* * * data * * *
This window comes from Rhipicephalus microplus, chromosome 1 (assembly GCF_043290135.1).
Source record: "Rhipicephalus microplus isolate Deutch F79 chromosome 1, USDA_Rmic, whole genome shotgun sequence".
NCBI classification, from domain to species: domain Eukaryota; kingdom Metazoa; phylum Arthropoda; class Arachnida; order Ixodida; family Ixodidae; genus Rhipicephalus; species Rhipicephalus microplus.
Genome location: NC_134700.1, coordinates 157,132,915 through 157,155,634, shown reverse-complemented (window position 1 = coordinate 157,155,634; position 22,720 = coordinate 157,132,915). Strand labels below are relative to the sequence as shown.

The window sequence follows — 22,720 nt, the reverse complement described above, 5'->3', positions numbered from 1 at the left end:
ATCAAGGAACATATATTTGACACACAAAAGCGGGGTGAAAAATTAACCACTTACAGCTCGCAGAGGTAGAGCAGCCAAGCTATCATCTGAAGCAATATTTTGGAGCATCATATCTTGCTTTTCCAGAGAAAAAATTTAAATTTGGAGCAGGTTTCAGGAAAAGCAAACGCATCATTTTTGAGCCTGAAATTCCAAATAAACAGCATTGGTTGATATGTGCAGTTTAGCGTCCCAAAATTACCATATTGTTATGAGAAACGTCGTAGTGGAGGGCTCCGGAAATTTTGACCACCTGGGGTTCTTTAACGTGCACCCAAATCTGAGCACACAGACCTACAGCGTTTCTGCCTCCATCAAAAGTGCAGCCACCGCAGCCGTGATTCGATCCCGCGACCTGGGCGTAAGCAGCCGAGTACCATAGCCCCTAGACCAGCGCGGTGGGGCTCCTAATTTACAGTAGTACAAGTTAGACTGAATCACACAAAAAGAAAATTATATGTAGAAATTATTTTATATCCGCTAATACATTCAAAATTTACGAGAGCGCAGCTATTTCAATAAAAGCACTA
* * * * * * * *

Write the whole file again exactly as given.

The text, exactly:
This window comes from Rhipicephalus microplus, chromosome 1 (assembly GCF_043290135.1).
Source record: "Rhipicephalus microplus isolate Deutch F79 chromosome 1, USDA_Rmic, whole genome shotgun sequence".
NCBI classification, from domain to species: domain Eukaryota; kingdom Metazoa; phylum Arthropoda; class Arachnida; order Ixodida; family Ixodidae; genus Rhipicephalus; species Rhipicephalus microplus.
Genome location: NC_134700.1, coordinates 157,132,915 through 157,155,634, shown reverse-complemented (window position 1 = coordinate 157,155,634; position 22,720 = coordinate 157,132,915). Strand labels below are relative to the sequence as shown.

The window sequence follows — 22,720 nt, the reverse complement described above, 5'->3', positions numbered from 1 at the left end:
ATCAAGGAACATATATTTGACACACAAAAGCGGGGTGAAAAATTAACCACTTACAGCTCGCAGAGGTAGAGCAGCCAAGCTATCATCTGAAGCAATATTTTGGAGCATCATATCTTGCTTTTCCAGAGAAAAAATTTAAATTTGGAGCAGGTTTCAGGAAAAGCAAACGCATCATTTTTGAGCCTGAAATTCCAAATAAACAGCATTGGTTGATATGTGCAGTTTAGCGTCCCAAAATTACCATATTGTTATGAGAAACGTCGTAGTGGAGGGCTCCGGAAATTTTGACCACCTGGGGTTCTTTAACGTGCACCCAAATCTGAGCACACAGACCTACAGCGTTTCTGCCTCCATCAAAAGTGCAGCCACCGCAGCCGTGATTCGATCCCGCGACCTGGGCGTAAGCAGCCGAGTACCATAGCCCCTAGACCAGCGCGGTGGGGCTCCTAATTTACAGTAGTACAAGTTAGACTGAATCACACAAAAAGAAAATTATATGTAGAAATTATTTTATATCCGCTAATACATTCAAAATTTACGAGAGCGCAGCTATTTCAATAAAAGCACTA